Eleven patients were colonized by VRE (4.7%) and thirty patients by MRSA (13%). The common sites of VRE culture included the tip of the urinary catheter and urine. The VRE colonized group experienced more biliary complications, relaparotomies, longer length of stay at ICU and ward, and longer use of the mechanical ventilator. One year survival rate was lower in the VRE group. MRSA was commonly cultured from sputum, tip of the central venous catheter or intraarterial catheter, and blood. The MRSA group experienced more relaparotomies, pneumonia, longer stay at ICU and ward, and longer use of mechanical ventilator compared to the control. One year survival rate was lower in the MRSA group. Rejection was not associated with VRE or MRSA infection.
CONCLUSIONS
VRE or MRSA colonization is associated with higher incidence of posttransplant complications and lower survival rate than LT recipients without VRE or MRSA colonization. The patients with VRE or MRSA colonization also utilized more hospital resources.
Clinical Characteristics in Patients with Vancomycin-Resistant Enterococci Colonization or Infection during 5 years in a Private General Hospital
Jin Kyung Kim, Cheol Hong Kim, Seung Yong Han, Hyeon Woo Byun, Woo Jung Park, Heung Jeong Woo, In Gyu Hyun, Jae Jung Lee, Kyu Man Lee
Korean J Crit Care Med. 2005;20(1):54-62.
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  • 18 Download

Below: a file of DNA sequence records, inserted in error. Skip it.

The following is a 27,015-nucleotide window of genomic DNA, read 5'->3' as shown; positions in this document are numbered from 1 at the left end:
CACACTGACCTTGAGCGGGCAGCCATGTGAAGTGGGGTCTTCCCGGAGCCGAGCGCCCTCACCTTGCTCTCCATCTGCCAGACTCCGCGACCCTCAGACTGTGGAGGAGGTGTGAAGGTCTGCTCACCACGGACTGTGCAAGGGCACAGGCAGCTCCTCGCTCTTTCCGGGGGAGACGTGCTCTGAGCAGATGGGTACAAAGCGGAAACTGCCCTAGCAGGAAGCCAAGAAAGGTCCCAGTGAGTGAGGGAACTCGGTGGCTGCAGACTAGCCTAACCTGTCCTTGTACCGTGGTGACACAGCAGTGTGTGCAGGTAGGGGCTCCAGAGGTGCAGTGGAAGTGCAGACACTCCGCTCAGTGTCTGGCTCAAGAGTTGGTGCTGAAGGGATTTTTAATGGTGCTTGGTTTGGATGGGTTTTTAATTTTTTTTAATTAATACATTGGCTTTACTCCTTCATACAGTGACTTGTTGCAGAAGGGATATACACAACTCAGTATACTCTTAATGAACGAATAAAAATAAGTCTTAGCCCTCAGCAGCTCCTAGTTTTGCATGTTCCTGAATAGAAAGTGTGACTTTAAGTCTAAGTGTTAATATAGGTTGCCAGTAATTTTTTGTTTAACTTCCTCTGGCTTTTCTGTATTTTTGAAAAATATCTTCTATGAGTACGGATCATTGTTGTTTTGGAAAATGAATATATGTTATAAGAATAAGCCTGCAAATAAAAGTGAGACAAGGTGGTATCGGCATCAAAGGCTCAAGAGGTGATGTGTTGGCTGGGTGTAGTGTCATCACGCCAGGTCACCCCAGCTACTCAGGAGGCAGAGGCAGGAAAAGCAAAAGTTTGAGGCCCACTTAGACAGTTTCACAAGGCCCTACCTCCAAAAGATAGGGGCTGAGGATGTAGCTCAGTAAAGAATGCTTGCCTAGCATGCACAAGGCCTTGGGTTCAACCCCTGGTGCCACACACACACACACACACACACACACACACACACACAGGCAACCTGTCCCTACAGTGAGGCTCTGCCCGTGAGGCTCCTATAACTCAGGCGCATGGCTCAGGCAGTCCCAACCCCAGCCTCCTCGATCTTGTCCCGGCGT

AbstractAbstract PDF
BACKGROUND
Vancomycin-resistant enterococci (VRE) is increasing rapidly through the world and is now a major cause of nosocomial infection. The transmission dynamics and factors contributing their dissemination are complex. We conducted a study to investigate clinical characteristics in patients with VRE colonization or infection during recent 5 years. METHODS: 154 cases that had the VRE infection or colonization from January 1, 2000 to April, 2004, were reviewed. We analyzed the risk factors of VRE infection and colonization and also compared various parameters contributing their dissemination between burn and non-burn patients with VRE. RESULTS: Total 212 strains of VRE were isolated from 154 patients. Of 212 strains of VRE, Enterococcus faecium (178 strains, 83.9%) were most common and followed by E. casseliflavus (28 strains, 13.2%), E. faecalis (5 strains, 2.4%) and E. gallinaum (1 strains, 0.5%). The most common place of VRE isolation was in burn intensive care unit (ICU), 95 cases (61.7%); 27 cases (17.5%) in general wards; 17 cases (11.0%) in surgical ICU; 15 cases (9.7%) in medical ICU. Compared with patients with VRE colonization, patients with VRE infection had older age, higher APACHE II scores and high death rate significantly. Then, VRE colonization were more common in burn patients while VRE infection were more common in non-burn patients.
CONCLUSIONS
The findings from this study suggest that VRE infection are not uncommon among hospitalized patients. More strict infection control, close surveillance and judicious use of antibiotics may be warranted to prevent infection and transmission of VRE.

ACC : Acute and Critical Care